Opportunities for Organic Farming in Developing Regions

Opportunities for Organic Farming in Developing Regions

Cocoa producer in Ecuadorian Amazon. Image: World Economic Forum

Written by Jessica Devous

With nearly 30% of the global workforce in agriculture, the impact of sustainable farming practices is crucial to the health of people and the planet. The organic food industry and growing agri-environmental practices across geographical regions provides immense benefits to environmental sustainability. Non-government organizations and food corporations are becoming more aware of the transparency of crop production from farm to kitchen. A collaboration between the United Nations Development Program in Ecuador and the Federation of Small Organic Agricultural Exporters of the Southern Ecuadorian Amazon (APEOSAE) is a leading example of the development of organic farming in lower developed areas with their product, The Other Bar. This chocolate bar produced from organic cocoa in Ecuador is one of many variations of sustainability in organic crops taking low-income countries by storm.

Organic farming is notable for reducing the impact of conventional farming, including the depletion of nutrients and minerals from mono-cropping. Instead of growing a single crop on the same land each year, organic farms grow crops under conditions that emphasize the health of the land and crop productivity. Practicing crop covering and crop rotation improves soil quality and increases organic matter while reducing the use of synthetic fertilizers. This reduces exposure to chemicals from pesticides, combating soil loss and erosion and improving water conservation. Since organic farms efficiently produce food while creating an ecological balance, programs like the UNDP of Ecuador and APEOSAE are working to promote organic farming in less developed areas. Their creation of The Other Bar is a step towards granting certification of organic farming, market availability, and reinvestment into the region.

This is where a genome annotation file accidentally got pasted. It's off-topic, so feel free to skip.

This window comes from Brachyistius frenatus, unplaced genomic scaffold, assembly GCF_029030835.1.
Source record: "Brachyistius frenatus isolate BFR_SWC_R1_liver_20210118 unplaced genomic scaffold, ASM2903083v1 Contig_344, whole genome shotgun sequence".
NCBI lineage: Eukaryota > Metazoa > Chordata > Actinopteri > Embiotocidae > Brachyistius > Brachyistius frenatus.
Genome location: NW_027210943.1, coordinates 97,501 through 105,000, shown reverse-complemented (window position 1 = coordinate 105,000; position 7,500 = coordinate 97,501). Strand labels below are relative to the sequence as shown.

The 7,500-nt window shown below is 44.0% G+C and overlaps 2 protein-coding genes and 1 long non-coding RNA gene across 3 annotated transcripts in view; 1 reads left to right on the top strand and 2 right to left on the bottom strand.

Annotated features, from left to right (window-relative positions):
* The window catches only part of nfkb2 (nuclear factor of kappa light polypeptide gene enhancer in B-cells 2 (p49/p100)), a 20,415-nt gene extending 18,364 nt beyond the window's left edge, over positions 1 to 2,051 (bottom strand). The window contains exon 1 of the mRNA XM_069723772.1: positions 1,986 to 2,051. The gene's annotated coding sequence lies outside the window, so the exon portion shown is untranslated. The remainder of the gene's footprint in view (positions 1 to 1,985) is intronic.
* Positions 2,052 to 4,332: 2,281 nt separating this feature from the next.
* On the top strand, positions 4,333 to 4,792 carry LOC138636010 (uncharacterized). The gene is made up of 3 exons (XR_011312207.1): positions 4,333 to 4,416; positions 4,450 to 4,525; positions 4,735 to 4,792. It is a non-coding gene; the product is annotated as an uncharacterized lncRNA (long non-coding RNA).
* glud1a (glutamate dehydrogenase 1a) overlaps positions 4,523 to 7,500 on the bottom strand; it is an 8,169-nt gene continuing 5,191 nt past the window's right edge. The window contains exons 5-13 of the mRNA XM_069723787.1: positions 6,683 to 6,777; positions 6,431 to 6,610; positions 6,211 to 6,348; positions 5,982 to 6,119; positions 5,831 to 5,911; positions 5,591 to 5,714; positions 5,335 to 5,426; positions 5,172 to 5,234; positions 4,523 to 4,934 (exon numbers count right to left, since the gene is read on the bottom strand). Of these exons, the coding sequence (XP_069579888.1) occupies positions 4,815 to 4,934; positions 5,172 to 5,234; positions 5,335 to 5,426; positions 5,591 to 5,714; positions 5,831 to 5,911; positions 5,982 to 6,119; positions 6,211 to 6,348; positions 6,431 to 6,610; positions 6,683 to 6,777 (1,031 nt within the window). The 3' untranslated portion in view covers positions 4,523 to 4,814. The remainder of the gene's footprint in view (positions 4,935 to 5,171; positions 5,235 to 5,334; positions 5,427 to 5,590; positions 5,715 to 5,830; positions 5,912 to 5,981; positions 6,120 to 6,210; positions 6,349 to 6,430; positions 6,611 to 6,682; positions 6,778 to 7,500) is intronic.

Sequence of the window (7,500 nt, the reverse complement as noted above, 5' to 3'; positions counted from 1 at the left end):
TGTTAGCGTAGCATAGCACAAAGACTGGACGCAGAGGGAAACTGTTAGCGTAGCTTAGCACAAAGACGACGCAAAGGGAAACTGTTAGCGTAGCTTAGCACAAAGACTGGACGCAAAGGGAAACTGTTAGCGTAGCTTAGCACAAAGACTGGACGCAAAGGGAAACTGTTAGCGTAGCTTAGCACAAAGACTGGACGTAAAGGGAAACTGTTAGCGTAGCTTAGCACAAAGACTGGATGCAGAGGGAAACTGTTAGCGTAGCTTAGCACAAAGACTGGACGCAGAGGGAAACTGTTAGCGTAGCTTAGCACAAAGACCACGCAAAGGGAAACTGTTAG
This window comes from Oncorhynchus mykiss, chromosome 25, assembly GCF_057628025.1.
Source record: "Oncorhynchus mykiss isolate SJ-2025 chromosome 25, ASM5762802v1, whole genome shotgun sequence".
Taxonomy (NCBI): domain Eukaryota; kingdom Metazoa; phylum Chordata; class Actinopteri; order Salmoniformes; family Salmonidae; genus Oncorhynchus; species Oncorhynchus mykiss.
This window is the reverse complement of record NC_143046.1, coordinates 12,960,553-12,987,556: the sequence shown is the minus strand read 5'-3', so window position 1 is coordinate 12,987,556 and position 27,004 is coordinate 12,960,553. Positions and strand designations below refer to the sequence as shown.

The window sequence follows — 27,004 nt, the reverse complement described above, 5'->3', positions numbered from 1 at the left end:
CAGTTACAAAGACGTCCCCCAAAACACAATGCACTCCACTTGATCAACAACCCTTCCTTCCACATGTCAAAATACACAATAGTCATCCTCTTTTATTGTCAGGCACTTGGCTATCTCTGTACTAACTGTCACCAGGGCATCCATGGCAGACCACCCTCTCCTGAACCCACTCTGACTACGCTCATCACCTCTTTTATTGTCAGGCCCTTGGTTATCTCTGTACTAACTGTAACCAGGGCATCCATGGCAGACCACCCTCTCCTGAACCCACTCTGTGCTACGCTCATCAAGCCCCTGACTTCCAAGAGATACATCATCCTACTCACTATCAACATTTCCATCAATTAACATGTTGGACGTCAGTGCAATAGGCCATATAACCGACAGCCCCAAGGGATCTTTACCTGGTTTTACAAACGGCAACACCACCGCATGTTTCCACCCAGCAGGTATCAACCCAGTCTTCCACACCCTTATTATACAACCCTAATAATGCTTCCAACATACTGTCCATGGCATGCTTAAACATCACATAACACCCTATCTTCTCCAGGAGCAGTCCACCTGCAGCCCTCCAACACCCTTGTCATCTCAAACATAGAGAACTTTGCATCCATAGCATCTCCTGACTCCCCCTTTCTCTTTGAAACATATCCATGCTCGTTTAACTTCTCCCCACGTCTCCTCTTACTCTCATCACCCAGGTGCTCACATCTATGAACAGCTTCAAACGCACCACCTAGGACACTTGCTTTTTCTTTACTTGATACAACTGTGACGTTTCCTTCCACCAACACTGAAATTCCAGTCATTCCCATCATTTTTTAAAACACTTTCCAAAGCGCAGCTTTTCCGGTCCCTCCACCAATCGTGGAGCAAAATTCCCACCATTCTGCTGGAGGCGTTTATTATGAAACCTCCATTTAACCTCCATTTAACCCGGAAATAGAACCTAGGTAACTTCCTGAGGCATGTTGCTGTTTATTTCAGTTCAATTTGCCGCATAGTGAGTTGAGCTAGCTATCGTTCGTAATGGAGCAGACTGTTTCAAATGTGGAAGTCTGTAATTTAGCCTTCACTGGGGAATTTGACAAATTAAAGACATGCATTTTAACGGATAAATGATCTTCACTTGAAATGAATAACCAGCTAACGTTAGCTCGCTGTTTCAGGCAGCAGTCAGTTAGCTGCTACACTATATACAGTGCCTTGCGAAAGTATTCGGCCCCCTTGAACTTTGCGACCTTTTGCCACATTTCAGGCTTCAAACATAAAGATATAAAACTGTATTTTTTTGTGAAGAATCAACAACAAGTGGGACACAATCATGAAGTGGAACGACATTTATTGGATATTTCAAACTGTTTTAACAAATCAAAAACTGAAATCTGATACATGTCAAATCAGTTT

Image: Amazon Rainforest, UNDP Ecuador

By offering traceability technology from crop to consumption, consumers are aware of the production of food and its impact on the local community. For instance, a portion of proceeds fromĀ each purchase is donated to plant cocoa trees in Ecuador to curb the destruction of the Amazon rainforest. By enforcing traceability and reinvesting in the environment which the bars are sourced from, consumer education on organic farming is rapidly spreading, becoming a key factor in the spatial development of organic agriculture.

While inheritance for organic farming practices is a primary effort to improve sustainability, not all regions are capable of cultivating organic crops. Countries must show favorable socio-economic and climatic conditions, such as lower poverty levels, high density of crop farmers, irrigation systems, and optimal soil and rainfall to organically farm.

Map of spatial distribution of farmers certified in organic farming. Map: Science Direct

Due to these favorable conditions, a high concentration of organic farms are spread across high income areas like the U.S. and Europe. While it is beneficial for these regions to produce organic crops, lower-income regions can also benefit from the same practices, both economically and environmentally. In less developed regions across Latin America and sub-Saharan Africa, organic farming is uncommon due to poverty levels, GDP, lack of irrigation, and larger rural populations. This challenges small area farmers to obtain certification for organic crop production, and further market availability. To feed the world while reducing the environmental damage of conventional farming, products like The Other Bar, and UNDP programs are raising awareness for organic farming in less developed regions. Increasing the desire for spatial development, countries can experience the benefits of organic farming both in economic opportunities and environmental conservation.

Sources: The World Bank, World Economic Forum, Science Direct, Organic Farming Research Foundation

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